Sunday, March 16, 2008

Late Night Troubleshooting

Unfortunately, issues continued late into the night. The joy of working on intermittent issues. On several occasions we thought we had it resolved, only to have the problems return later.

As it turns out, a transparent firewall that permits everything still runs packet inspection. We placed one in between two mail servers. It was inadvertently inspecting SMTP and occasionally killing communication between the servers. This only seemed to happen with a high message load.

Over the years, Cisco has been driving me and many others crazy with smtp. This was actually the first place I looked on our external firewall, and it was not present. I never even thought to look at the transparent firewall until later.

A primer on mailguard, etc.
Since PixOS 4ish, Cisco dabbled in application inspection with the mailguard feature. Since SMTP only has a handful of commands (HELO or EHLO, DATA, etc.) mailguard attempted to only allow these commands and to play with some banners and things as well to help protect the mail server.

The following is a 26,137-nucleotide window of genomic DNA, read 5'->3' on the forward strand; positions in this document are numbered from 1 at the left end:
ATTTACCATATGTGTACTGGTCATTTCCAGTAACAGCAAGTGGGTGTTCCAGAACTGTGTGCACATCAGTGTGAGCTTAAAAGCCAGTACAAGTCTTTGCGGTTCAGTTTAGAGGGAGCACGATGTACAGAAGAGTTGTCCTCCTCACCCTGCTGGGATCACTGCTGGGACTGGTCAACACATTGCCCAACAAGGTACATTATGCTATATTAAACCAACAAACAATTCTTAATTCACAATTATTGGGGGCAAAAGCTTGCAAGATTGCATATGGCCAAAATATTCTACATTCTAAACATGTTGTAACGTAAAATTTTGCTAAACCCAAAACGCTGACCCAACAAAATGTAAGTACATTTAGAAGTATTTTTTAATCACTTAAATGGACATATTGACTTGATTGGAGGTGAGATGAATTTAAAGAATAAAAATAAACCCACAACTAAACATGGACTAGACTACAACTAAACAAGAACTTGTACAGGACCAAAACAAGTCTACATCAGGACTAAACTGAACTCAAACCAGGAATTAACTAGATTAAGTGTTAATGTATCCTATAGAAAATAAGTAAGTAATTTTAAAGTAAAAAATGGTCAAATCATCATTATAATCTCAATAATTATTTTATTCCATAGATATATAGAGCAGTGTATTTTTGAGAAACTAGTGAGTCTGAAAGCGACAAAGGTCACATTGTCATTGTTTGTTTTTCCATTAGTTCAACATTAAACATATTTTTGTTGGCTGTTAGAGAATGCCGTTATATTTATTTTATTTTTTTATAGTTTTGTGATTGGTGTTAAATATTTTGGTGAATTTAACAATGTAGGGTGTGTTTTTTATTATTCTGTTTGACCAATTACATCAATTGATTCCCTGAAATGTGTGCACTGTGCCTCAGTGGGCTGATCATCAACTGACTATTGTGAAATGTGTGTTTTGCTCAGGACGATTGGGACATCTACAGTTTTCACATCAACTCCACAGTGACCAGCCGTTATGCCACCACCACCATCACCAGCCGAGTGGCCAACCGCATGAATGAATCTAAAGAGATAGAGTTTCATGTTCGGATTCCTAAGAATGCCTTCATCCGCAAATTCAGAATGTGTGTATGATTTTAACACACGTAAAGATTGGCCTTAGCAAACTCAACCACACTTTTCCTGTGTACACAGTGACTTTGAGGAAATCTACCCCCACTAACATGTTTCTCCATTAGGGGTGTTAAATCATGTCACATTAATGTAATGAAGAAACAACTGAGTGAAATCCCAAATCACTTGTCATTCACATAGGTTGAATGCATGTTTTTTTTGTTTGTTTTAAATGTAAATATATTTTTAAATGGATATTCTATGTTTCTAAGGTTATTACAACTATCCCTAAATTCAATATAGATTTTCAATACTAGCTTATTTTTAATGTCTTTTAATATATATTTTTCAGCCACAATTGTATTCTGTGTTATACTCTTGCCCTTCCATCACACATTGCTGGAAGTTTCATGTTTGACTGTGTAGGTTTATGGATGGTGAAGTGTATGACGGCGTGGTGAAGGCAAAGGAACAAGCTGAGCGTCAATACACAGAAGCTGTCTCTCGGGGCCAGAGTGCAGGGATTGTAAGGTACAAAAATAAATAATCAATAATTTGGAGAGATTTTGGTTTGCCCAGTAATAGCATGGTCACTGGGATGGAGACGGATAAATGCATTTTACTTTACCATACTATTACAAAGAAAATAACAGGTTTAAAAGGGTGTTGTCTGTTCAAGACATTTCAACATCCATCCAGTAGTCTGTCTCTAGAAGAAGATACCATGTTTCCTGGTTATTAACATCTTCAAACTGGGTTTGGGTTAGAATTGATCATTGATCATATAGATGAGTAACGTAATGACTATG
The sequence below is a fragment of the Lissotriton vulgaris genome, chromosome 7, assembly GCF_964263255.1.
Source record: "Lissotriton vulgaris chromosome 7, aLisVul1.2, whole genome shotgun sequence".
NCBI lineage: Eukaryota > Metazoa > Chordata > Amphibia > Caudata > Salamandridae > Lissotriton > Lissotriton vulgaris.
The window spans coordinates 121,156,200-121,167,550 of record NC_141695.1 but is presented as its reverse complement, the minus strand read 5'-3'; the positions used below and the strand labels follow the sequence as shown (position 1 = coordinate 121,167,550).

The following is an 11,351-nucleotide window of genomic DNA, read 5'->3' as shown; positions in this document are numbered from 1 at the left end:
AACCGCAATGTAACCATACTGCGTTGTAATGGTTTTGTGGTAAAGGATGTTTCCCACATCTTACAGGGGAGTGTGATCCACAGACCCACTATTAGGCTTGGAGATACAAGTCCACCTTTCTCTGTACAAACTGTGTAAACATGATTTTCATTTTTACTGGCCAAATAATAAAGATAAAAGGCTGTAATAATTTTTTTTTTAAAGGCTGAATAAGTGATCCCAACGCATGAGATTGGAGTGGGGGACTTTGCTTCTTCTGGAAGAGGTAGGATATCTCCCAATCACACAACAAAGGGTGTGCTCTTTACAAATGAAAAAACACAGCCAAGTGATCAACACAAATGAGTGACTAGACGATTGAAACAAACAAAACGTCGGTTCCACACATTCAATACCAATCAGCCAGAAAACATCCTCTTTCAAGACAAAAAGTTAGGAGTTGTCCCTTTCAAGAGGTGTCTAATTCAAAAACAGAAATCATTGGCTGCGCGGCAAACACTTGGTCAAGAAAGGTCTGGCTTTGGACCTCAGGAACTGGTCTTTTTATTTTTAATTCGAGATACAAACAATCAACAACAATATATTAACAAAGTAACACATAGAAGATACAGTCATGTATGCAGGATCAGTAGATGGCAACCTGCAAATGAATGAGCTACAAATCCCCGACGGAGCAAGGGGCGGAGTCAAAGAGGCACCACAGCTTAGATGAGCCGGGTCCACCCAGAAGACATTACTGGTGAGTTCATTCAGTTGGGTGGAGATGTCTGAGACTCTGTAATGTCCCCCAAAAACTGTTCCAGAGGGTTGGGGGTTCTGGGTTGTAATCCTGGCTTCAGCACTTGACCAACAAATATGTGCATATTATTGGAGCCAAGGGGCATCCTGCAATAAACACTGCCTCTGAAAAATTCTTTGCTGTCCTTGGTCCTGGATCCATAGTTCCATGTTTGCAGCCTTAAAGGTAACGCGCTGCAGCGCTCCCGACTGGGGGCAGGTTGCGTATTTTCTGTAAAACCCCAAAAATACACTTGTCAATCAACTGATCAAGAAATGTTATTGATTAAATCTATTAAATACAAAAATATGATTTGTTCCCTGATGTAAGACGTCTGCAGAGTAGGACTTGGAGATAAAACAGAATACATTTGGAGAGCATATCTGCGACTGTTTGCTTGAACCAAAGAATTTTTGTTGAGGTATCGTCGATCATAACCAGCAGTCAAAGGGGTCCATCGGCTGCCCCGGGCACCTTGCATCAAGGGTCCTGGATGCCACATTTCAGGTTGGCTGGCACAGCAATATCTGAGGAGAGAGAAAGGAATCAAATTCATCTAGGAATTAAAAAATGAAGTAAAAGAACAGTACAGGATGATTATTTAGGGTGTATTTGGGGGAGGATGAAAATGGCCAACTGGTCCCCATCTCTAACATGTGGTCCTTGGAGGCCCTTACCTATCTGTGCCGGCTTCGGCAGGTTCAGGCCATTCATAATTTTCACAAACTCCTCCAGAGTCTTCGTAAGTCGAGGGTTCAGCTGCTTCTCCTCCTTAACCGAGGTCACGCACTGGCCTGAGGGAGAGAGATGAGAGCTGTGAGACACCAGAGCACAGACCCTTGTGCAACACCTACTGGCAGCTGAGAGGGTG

In Pix 6ish this was now called fixup smtp 25
And now in Pix 7 it's called inspect esmtp

And over all of these years, the general rule is always to disable it immediately.

There are certain things that Cisco does that amazes me. Why, when after 10 years of configurations being changed out of the box, does Cisco not just make them default? Off the top of my head, some examples are
  • Turn off SMTP proxying/fixup/inspect/mailguard
  • Disable auto-summarization
  • Turn on service password-encryption
  • Turn on service timestamps
  • Automatic "terminal monitor"
I'm sure Cisco would say it's because of compatibility issues with those upgrading from older code. But come on, somebody upgrading to 12.4 should at least have some inkling about auto-summarization.

1 comment:

Anonymous said...


Congrats on your CCIE cert. Great idea in starting a blog dedicated to post-ccie. not many of them around.

i'm also thinking of getting a ccie.

but this post is what raises an eyebrow.

i hate working late nights. i've worked the third shift at a NOC a long time ago and i hated it.

but is IT, right? it comes with the terretory.

i was just wondering, on average - how much weekend/late night work are you involved in.

i'm under the impression that after a CCIE you can kinda dodge IT late nights.

if you have time, you should let us know on avg. how many late night and weekends do you work. or has obtaining the ccie increased more late nights and weekend work?


p.s. i keep hearing good things about the cisco voice certifications.